Offering over-the-air TV shows online free in return for pre-roll commercials. What a money loser.

They don't know the next generation well enough to know that simply rerunning TV programs is not the great digital beyond -- it's an extension of their programming strategies that used to work.

How can so many smart people let this happen, you ask?

Plainly put, we don't understand the next generation -- the Millennials (Gen Y) born between 1982 and 2003.

The largest generation ever -- bigger than baby boomers.

The first generation to hijack its own media, its own communication, its own type of digital socialization.

A generation less consumed with conflict than economic reform.

Less likely to embrace the histrionics of talk radio, read dead words in printed newspapers or be entertained by corporate types that confuse them for baby boomers.

Let me repeat that -- the baby boomer media executives that are not succeeding by anyone's standards today (Wall Street stock value, audience ratings, advertising revenue, critical acclaim, social acceptance, etc) are confusing these millenials for themselves -- baby boomers.

It may be true that slightly older Gen X'ers are more closely allied to baby boomers in many ways, but Gen Y is another story yet.

In my sabbatical from broadcasting, I underwent a great transformation as I taught the next generation of college students. So impressed with the importance of knowing the next generation better, I concluded that media companies would be wise to embrace generational media. As most of you know I then opened a private practice in generational media and I often refer to Apple CEO Steve Jobs as the most intuitive example of being from one generation and understanding the needs and desires of a younger one.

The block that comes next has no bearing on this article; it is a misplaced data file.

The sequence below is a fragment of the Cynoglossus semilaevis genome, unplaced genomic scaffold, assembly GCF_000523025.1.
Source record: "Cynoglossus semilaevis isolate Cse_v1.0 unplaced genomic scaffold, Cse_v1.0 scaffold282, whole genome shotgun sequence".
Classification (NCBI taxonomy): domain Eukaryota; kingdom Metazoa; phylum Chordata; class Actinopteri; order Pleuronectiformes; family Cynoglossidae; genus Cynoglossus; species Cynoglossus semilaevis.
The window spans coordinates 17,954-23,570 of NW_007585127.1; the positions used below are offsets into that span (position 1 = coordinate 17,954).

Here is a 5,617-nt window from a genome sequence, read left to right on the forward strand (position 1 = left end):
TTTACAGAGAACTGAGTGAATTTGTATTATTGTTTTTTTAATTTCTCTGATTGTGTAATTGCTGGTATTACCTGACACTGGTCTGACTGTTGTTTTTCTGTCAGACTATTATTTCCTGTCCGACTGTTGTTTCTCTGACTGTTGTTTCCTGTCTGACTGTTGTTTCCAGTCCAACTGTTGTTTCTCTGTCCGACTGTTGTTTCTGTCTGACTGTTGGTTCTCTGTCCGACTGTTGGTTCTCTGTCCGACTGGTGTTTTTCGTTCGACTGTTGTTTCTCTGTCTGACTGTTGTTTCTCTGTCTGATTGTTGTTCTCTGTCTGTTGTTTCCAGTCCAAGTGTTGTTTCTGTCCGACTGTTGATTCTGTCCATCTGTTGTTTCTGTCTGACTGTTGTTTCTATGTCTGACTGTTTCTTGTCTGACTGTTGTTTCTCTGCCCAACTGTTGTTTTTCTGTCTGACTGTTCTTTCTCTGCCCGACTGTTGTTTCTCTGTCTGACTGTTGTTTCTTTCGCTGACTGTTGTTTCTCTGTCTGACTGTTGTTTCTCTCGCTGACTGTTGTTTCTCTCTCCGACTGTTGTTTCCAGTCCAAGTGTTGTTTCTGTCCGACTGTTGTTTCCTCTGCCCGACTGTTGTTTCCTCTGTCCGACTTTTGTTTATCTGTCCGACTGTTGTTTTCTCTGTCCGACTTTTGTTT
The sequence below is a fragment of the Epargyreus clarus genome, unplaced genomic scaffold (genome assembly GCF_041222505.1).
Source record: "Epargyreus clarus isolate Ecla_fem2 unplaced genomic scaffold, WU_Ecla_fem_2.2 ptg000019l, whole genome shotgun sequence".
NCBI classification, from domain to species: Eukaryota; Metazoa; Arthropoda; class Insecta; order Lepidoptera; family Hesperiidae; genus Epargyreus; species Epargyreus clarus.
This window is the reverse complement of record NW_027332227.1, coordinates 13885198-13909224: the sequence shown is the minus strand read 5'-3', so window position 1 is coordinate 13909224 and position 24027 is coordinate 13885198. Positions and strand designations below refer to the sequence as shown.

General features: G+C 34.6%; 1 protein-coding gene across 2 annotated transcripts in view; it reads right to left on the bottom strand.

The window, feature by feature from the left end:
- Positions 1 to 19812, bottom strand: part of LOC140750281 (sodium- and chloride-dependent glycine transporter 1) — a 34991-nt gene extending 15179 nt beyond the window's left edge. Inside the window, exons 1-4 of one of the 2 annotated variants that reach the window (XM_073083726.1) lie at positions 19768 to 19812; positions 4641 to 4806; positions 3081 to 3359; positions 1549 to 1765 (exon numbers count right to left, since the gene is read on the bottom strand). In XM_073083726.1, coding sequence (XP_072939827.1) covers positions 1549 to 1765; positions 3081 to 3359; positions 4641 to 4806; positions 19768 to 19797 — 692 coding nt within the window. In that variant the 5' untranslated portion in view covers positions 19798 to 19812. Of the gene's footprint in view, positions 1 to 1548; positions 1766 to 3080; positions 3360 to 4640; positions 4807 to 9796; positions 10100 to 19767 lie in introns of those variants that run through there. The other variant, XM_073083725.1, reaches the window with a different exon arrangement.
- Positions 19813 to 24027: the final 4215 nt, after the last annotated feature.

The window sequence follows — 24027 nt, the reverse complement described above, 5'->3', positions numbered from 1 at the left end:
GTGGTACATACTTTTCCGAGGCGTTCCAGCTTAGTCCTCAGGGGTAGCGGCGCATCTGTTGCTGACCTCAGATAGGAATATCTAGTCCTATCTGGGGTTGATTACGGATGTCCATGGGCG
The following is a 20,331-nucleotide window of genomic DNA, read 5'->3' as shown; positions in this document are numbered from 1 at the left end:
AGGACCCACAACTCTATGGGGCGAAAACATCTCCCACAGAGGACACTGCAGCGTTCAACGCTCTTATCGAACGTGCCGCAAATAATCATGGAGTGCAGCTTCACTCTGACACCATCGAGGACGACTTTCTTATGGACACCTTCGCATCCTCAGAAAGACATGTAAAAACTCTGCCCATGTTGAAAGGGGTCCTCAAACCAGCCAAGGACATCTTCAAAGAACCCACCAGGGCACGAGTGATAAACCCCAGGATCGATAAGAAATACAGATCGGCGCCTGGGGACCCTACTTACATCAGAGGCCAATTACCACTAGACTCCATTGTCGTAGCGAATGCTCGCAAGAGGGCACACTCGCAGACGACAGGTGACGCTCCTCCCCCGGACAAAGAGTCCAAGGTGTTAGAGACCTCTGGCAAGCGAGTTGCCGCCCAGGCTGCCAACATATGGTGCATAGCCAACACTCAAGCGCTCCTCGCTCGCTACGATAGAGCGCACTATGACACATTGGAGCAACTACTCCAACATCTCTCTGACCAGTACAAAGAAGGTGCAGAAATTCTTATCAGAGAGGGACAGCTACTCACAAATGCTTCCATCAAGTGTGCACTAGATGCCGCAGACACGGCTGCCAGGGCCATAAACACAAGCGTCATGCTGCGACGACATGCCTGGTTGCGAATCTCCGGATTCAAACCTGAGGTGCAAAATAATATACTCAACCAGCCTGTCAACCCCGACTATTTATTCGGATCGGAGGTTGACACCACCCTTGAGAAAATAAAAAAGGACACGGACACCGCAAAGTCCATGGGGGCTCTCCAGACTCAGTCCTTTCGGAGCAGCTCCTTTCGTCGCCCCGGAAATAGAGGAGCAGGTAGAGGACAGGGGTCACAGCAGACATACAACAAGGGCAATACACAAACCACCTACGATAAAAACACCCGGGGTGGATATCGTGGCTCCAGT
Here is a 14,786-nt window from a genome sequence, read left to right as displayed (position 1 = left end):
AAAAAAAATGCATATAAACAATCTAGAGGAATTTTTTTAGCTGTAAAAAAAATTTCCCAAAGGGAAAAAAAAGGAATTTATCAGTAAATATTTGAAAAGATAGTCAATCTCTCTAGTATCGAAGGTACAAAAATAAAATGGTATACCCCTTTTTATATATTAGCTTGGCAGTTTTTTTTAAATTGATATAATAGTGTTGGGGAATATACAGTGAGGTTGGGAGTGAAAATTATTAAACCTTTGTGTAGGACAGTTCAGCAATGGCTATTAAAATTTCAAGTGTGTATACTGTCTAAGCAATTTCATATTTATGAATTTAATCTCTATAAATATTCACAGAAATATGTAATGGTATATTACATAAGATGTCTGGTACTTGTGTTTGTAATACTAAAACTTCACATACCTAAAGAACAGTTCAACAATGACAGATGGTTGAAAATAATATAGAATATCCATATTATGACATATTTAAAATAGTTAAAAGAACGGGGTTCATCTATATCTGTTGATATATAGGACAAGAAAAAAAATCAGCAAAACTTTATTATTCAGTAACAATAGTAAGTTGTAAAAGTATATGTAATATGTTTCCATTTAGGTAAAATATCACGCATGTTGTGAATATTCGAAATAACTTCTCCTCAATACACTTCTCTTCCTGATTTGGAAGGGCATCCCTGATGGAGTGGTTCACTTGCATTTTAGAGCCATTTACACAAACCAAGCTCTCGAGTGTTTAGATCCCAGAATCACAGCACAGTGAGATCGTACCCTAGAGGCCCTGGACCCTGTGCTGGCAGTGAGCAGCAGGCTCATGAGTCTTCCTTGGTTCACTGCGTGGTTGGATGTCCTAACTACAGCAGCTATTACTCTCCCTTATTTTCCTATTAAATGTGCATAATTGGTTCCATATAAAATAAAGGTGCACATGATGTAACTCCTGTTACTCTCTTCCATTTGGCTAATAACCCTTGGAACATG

While on the USC campus I discovered Morley Winograd, a professor and head of the Institute for Communication Technology Management at the Marshall School. He was a senior policy advisor to Vice President Al Gore and director of the National Partnership for Reinventing Government (NPR) from December 1, 1997 until January 20, 2001.

Along with Michael Hais, former VP for Entertainment Research for Frank Magid Associates, he has written a book called Millennial Makeover: MySpace, YouTube, and the Future of American Politics (Rutgers University Press, 2008).

As my readers know, I am happy to call out media executives for making a total mess of the communications business.

But I'd also like to assign some homework -- to the willing.

There are plenty of books about the next generation but this one may be a compelling starting point for those who actually want to do something about the things I rant and rave about in this space. I think you'll appreciate this recommendation. So go to Amazon and order it. I know some may think I'm just promoting a USC professors book, but it doesn't need me -- it's a hit.

In the months ahead I intend to share with you some strategies that traditional (and new) media should embrace in light of this different world we live in. Not just different technologically. That's part of the problem. Traditional media execs think it's all about technology. That's only part of the story.

Technology has allowed a new, populous generation to emerge in a trendsetting position.

Don't you think as a next step it would be good to get to the bottom of how to succeed in the digital future?

The difference between succeeding and failing is knowing the difference between technology and sociology -- and how they converge -- to offer a blueprint for music and media success.

For those of you who would prefer to get Jerry's daily posts by email for free, please click here. IMPORTANT: First you must check your mail or spam filter to verify your subscription immediately after signing up before daily service can begin.
Thanks for forwarding my pieces to your friends and linking to your websites and boards.